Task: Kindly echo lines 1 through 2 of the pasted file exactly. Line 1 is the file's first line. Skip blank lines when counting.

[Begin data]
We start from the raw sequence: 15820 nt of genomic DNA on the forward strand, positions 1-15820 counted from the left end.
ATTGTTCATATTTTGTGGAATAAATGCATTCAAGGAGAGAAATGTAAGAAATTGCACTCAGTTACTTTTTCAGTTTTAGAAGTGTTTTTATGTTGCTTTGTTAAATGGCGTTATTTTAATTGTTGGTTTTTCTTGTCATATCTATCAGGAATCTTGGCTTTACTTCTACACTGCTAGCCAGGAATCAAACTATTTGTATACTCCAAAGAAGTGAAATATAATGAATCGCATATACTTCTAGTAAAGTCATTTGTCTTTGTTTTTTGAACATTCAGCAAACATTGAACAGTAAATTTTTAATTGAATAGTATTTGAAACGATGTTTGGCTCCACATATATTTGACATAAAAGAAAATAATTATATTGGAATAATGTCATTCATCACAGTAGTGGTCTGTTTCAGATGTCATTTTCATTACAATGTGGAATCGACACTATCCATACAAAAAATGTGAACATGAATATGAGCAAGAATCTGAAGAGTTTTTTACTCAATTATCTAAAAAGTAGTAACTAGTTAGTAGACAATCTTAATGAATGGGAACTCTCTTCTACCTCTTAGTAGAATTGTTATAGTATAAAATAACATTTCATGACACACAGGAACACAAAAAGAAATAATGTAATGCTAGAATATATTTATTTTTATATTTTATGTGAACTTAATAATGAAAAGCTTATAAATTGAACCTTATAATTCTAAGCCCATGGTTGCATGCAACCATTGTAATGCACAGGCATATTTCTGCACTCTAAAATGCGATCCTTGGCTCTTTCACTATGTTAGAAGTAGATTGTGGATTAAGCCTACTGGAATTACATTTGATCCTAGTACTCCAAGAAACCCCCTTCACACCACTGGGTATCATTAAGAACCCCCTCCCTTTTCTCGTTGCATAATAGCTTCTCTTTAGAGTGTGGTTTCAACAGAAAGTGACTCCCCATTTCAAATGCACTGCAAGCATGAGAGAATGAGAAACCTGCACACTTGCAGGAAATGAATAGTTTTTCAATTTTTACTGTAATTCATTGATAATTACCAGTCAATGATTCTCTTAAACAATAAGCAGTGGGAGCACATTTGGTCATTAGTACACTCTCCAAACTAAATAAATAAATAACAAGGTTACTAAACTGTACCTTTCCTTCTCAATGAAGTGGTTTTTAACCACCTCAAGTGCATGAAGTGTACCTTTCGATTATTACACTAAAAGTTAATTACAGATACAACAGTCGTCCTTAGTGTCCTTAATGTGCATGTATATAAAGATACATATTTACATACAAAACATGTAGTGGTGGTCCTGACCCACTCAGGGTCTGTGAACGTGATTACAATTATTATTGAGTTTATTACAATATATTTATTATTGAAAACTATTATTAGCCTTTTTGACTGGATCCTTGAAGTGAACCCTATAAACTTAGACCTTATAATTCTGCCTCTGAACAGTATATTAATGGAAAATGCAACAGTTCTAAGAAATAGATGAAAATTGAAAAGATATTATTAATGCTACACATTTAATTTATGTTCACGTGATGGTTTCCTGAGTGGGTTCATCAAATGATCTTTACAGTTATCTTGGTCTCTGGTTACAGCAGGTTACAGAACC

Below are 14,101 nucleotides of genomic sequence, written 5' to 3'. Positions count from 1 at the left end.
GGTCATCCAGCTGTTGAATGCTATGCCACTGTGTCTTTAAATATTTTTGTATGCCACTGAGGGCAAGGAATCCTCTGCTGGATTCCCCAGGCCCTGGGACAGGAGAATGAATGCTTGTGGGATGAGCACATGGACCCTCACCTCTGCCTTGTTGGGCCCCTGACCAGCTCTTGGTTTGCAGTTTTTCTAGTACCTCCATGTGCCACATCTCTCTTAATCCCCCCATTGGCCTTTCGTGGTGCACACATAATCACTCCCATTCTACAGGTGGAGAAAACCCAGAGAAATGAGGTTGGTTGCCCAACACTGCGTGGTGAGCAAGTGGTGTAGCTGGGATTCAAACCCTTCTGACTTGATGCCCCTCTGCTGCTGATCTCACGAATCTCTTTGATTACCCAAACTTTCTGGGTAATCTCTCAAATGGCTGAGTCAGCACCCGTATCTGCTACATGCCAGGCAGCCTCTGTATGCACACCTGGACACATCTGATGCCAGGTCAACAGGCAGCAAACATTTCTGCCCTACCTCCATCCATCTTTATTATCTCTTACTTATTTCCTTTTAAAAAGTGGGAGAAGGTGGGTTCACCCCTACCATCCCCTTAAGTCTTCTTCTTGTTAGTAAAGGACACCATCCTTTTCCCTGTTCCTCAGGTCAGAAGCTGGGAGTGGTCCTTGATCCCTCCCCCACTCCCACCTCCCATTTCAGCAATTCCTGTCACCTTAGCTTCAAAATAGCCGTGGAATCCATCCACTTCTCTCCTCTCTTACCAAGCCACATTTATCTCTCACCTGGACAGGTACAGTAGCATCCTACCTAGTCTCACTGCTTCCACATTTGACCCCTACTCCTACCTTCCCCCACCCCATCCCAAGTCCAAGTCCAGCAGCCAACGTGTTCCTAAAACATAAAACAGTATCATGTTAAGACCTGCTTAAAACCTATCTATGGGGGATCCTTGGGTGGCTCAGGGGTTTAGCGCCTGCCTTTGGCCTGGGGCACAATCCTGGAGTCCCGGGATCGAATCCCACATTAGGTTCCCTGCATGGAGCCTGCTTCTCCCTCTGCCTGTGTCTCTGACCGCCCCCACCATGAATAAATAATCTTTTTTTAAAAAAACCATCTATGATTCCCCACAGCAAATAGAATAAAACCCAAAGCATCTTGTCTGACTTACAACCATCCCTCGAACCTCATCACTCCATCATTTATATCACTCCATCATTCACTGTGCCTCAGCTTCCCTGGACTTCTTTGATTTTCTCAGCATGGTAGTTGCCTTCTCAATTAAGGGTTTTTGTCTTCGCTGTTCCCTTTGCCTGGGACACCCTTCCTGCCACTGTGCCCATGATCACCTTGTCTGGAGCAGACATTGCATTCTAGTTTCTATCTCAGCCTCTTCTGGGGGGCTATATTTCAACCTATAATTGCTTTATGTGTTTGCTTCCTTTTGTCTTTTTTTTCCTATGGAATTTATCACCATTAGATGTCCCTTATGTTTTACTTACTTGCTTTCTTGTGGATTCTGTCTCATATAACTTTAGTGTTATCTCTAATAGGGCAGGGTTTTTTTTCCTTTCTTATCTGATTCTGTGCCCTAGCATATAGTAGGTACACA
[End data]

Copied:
We start from the raw sequence: 15820 nt of genomic DNA on the forward strand, positions 1-15820 counted from the left end.
ATTGTTCATATTTTGTGGAATAAATGCATTCAAGGAGAGAAATGTAAGAAATTGCACTCAGTTACTTTTTCAGTTTTAGAAGTGTTTTTATGTTGCTTTGTTAAATGGCGTTATTTTAATTGTTGGTTTTTCTTGTCATATCTATCAGGAATCTTGGCTTTACTTCTACACTGCTAGCCAGGAATCAAACTATTTGTATACTCCAAAGAAGTGAAATATAATGAATCGCATATACTTCTAGTAAAGTCATTTGTCTTTGTTTTTTGAACATTCAGCAAACATTGAACAGTAAATTTTTAATTGAATAGTATTTGAAACGATGTTTGGCTCCACATATATTTGACATAAAAGAAAATAATTATATTGGAATAATGTCATTCATCACAGTAGTGGTCTGTTTCAGATGTCATTTTCATTACAATGTGGAATCGACACTATCCATACAAAAAATGTGAACATGAATATGAGCAAGAATCTGAAGAGTTTTTTACTCAATTATCTAAAAAGTAGTAACTAGTTAGTAGACAATCTTAATGAATGGGAACTCTCTTCTACCTCTTAGTAGAATTGTTATAGTATAAAATAACATTTCATGACACACAGGAACACAAAAAGAAATAATGTAATGCTAGAATATATTTATTTTTATATTTTATGTGAACTTAATAATGAAAAGCTTATAAATTGAACCTTATAATTCTAAGCCCATGGTTGCATGCAACCATTGTAATGCACAGGCATATTTCTGCACTCTAAAATGCGATCCTTGGCTCTTTCACTATGTTAGAAGTAGATTGTGGATTAAGCCTACTGGAATTACATTTGATCCTAGTACTCCAAGAAACCCCCTTCACACCACTGGGTATCATTAAGAACCCCCTCCCTTTTCTCGTTGCATAATAGCTTCTCTTTAGAGTGTGGTTTCAACAGAAAGTGACTCCCCATTTCAAATGCACTGCAAGCATGAGAGAATGAGAAACCTGCACACTTGCAGGAAATGAATAGTTTTTCAATTTTTACTGTAATTCATTGATAATTACCAGTCAATGATTCTCTTAAACAATAAGCAGTGGGAGCACATTTGGTCATTAGTACACTCTCCAAACTAAATAAATAAATAACAAGGTTACTAAACTGTACCTTTCCTTCTCAATGAAGTGGTTTTTAACCACCTCAAGTGCATGAAGTGTACCTTTCGATTATTACACTAAAAGTTAATTACAGATACAACAGTCGTCCTTAGTGTCCTTAATGTGCATGTATATAAAGATACATATTTACATACAAAACATGTAGTGGTGGTCCTGACCCACTCAGGGTCTGTGAACGTGATTACAATTATTATTGAGTTTATTACAATATATTTATTATTGAAAACTATTATTAGCCTTTTTGACTGGATCCTTGAAGTGAACCCTATAAACTTAGACCTTATAATTCTGCCTCTGAACAGTATATTAATGGAAAATGCAACAGTTCTAAGAAATAGATGAAAATTGAAAAGATATTATTAATGCTACACATTTAATTTATGTTCACGTGATGGTTTCCTGAGTGGGTTCATCAAATGATCTTTACAGTTATCTTGGTCTCTGGTTACAGCAGGTTACAGAACC